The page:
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Bible Commentaries

Arthur Peake's Commentary on the Bible
Matthew 12

 

 

Introduction

Matthew 12. Mt. here picks up the Marcan thread dropped at Matthew 9:17. He uses the Sabbath question as part of a group of material dealing with Pharisaic hostility to Jesus.


Verses 1-8

Matthew 12:1-8. Sabbath Observance (Mark 2:23-28*, Luke 6:1-5).—The incident shows that the disciples were learning their Master's teaching. Deuteronomy 23:25 allowed the practice, but the Rabbinical objection to it on the Sabbath was that it was reaping. The variations from Mk. are not important, except the omission of the mistaken reference to Abiathar, and the addition of Matthew 12:5-7 as a further and stronger historic exception. Various kinds of Sabbath work were not only permitted but commanded to the priests. Matthew 12:6 f. perhaps belonged originally to another occasion. It reminds us of John 7:23, and here prepares the way for Mt.'s Messianic use of "Son of Man" in Matthew 12:8, a use which does away with Mark 2:27.


Verses 9-14

Matthew 12:9-14. The Sabbath Healing which Determined Pharisaic Hostility (Mark 3:1-6*, Luke 6:6-11).—Mt. makes the Pharisees utter their question, and Jesus to reply, in words found in another connexion in Lk. (Luke 14:5). Matthew 12:12 a is peculiar to Matthew 12:12 b elevates and broadens the Pharisees' question in Matthew 12:10. We may note that the Rabbis allowed that "every case where life is in jeopardy supersedes the Sabbath," and that under certain conditions animals might be rescued on the Sabbath and on festivals.


Verses 15-21

Matthew 12:15-21. Miracles of Healing (Mark 3:7-12*, Luke 6:17-19).—Mt. first condenses five verses of Mk. into one (the compression makes Jesus heal all who followed Him), and, fixing attention on Jesus' avoidance of publicity (Matthew 8:4*), expands one verse of Mk. into six by a quotation (Isaiah 42:1-4) from his handbook of Messianic testimonies (Matthew 1:22*). This identification of the Servant of Yahweh with the Messiah (as portrayed e.g. in Isaiah 11) is found in the Targum. The preaching of "judgment" (Matthew 12:18) and "hope" (Matthew 12:21) to the Gentiles was not part of Jesus' work as He conceived it (cf. Matthew 15:24, Matthew 28:19). Matthew 12:19 is the link with the narrative—Jesus avoids strife with the Pharisees by going away, and advertisement by His prohibition. With Matthew 12:20; cf. Matthew 11:30; "the crushed reed and the smouldering wick are those who are morally all but powerless."—unto victory: Habakkuk 1:4 (mg.) has here influenced Mt.'s quotation; it is essential for him to predict the triumph of the Messianic characteristics he has ascribed to Jesus.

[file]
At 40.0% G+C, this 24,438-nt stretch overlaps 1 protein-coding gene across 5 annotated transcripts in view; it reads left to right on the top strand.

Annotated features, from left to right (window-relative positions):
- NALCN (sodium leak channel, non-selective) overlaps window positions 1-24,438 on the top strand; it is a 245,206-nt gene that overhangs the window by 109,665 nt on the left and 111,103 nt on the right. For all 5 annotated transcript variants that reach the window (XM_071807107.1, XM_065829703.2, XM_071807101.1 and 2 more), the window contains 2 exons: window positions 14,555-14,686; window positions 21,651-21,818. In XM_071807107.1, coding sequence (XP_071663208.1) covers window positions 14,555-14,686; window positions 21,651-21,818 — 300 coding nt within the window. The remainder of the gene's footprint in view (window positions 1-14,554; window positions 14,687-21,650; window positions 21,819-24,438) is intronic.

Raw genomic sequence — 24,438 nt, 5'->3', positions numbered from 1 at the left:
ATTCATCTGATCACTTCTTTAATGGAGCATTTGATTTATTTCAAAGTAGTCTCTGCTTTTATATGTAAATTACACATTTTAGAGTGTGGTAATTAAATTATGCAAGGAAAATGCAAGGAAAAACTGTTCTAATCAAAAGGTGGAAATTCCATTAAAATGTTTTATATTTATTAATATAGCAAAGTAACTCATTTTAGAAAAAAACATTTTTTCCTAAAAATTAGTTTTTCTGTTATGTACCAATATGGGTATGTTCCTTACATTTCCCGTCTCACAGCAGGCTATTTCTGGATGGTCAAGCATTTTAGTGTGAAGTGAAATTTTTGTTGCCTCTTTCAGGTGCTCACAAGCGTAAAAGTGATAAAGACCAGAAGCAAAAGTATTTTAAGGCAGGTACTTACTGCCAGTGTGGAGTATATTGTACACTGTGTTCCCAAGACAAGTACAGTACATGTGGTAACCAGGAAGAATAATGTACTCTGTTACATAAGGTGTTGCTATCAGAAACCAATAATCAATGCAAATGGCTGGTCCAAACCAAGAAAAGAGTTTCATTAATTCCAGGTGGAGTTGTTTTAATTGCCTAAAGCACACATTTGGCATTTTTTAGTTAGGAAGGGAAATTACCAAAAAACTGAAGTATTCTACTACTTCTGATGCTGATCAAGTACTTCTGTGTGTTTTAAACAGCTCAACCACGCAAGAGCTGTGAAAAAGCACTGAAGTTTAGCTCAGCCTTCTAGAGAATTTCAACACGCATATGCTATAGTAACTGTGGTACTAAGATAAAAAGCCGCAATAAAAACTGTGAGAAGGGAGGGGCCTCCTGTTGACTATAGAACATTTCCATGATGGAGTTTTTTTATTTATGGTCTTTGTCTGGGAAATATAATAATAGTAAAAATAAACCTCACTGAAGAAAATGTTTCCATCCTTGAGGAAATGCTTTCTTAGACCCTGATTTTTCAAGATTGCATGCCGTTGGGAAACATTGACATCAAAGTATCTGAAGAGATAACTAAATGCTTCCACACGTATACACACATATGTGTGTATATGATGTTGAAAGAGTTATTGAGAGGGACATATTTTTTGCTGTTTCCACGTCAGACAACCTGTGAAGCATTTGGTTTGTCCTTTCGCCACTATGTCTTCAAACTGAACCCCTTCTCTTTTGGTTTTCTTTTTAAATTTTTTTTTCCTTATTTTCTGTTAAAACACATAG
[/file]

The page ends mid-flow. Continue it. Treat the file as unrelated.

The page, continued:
Verses 22-45

Matthew 12:22-45. Jesus' Answer to the Verdict of the Jerusalem Scribes, and the Intervention of His Family (Mark 3:20-35*, Luke 11:14-23; Luke 11:29-32; Luke 12:10; Luke 8:19-21).—For the painful statement in Mark 3:20 f. Mt. (like Lk.) substitutes the healing of a blind and dumb man probably a second (compressed) use of Matthew 9:27-31 and Matthew 9:32-34. The word for "were amazed" is an adaptation of the word for "is beside himself" in Mk. To Mk.'s account of Satan "divided against Satan" Mt. adds Matthew 12:27 f., probably from Q, which Lk. also draws on at this point. The verses form an additional line of defence—"if your own exorcists are not assisted by Beelzebub, they condemn your condemnation of me." The only alternative is that (they—and) I work by the finger (Mt., in view of Matthew 12:31, "spirit") of God, His power is besting that of Satan, and His Kingdom is at hand. Or perhaps Matthew 12:27 and Matthew 12:28 are independent of each other, and were already interpolated in Q when Mt. and Lk. used it. Mt. (like Lk.) also adds Matthew 12:30—neutrality towards Jesus is impossible (cf. Luke 2:34 f.). This is a test for men to use upon themselves. For the inverted form of the saying see Mark 9:40 =Luke 9:50 (addressed to disciples about outsiders). In Matthew 12:31 f. Mt. abbreviates and duplicates Mk.'s single statement; Lk. (Luke 12:10) takes Mt.'s second half. "Son of man" in Matthew 12:32 probably means "man." Of the four forms in which we have the saying that in Lk. seems most trustworthy. The contrast is between slandering men and slandering the Spirit of God. Jesus is speaking as a Jew to Jews in language based on OT (Numbers 15:30 f., 1 Samuel 31:3 mg., Isaiah 22:14), and current in His day; He simply means that blasphemy against the Divine Spirit, by whose power He worked, was an infinitely more serious matter than slandering one's fellow-men, bad though that be. Then follow some sayings on the importance of words (cf. Luke 6:43-45). Matthew 9:33 is a less original form of Matthew 7:16 a, Matthew 7:17 f.* Between "fruit" and "good" we should supply "will be"; similarly between "fruit" and ‘corrupt." Matthew 12:34 brings Jesus close to the severity of John the Baptist (Matthew 3:7); cf. also James 3:11 f. Not only "evil" words but "idle" words, words that are not meant to effect anything, will come up for judgment. Matthew 12:37 was perhaps a current proverb.